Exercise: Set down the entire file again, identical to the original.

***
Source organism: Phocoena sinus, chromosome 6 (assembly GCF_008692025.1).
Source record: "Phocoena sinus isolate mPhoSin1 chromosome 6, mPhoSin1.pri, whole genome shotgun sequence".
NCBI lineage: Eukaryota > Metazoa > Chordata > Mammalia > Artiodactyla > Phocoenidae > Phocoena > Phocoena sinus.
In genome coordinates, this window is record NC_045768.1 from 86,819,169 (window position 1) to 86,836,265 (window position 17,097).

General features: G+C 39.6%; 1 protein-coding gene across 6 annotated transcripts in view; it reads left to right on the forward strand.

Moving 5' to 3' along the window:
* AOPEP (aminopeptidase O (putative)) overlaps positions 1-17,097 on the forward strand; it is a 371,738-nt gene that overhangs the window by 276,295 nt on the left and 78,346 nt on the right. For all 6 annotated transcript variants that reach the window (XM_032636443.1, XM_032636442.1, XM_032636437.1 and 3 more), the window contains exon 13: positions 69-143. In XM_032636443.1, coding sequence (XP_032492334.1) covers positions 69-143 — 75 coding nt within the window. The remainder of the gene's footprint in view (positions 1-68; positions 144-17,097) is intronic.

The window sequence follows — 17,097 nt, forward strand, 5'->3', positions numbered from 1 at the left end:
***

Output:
Source organism: Phocoena sinus, chromosome 6 (assembly GCF_008692025.1).
Source record: "Phocoena sinus isolate mPhoSin1 chromosome 6, mPhoSin1.pri, whole genome shotgun sequence".
NCBI lineage: Eukaryota > Metazoa > Chordata > Mammalia > Artiodactyla > Phocoenidae > Phocoena > Phocoena sinus.
In genome coordinates, this window is record NC_045768.1 from 86,819,169 (window position 1) to 86,836,265 (window position 17,097).

General features: G+C 39.6%; 1 protein-coding gene across 6 annotated transcripts in view; it reads left to right on the forward strand.

Moving 5' to 3' along the window:
* AOPEP (aminopeptidase O (putative)) overlaps positions 1-17,097 on the forward strand; it is a 371,738-nt gene that overhangs the window by 276,295 nt on the left and 78,346 nt on the right. For all 6 annotated transcript variants that reach the window (XM_032636443.1, XM_032636442.1, XM_032636437.1 and 3 more), the window contains exon 13: positions 69-143. In XM_032636443.1, coding sequence (XP_032492334.1) covers positions 69-143 — 75 coding nt within the window. The remainder of the gene's footprint in view (positions 1-68; positions 144-17,097) is intronic.

The window sequence follows — 17,097 nt, forward strand, 5'->3', positions numbered from 1 at the left end: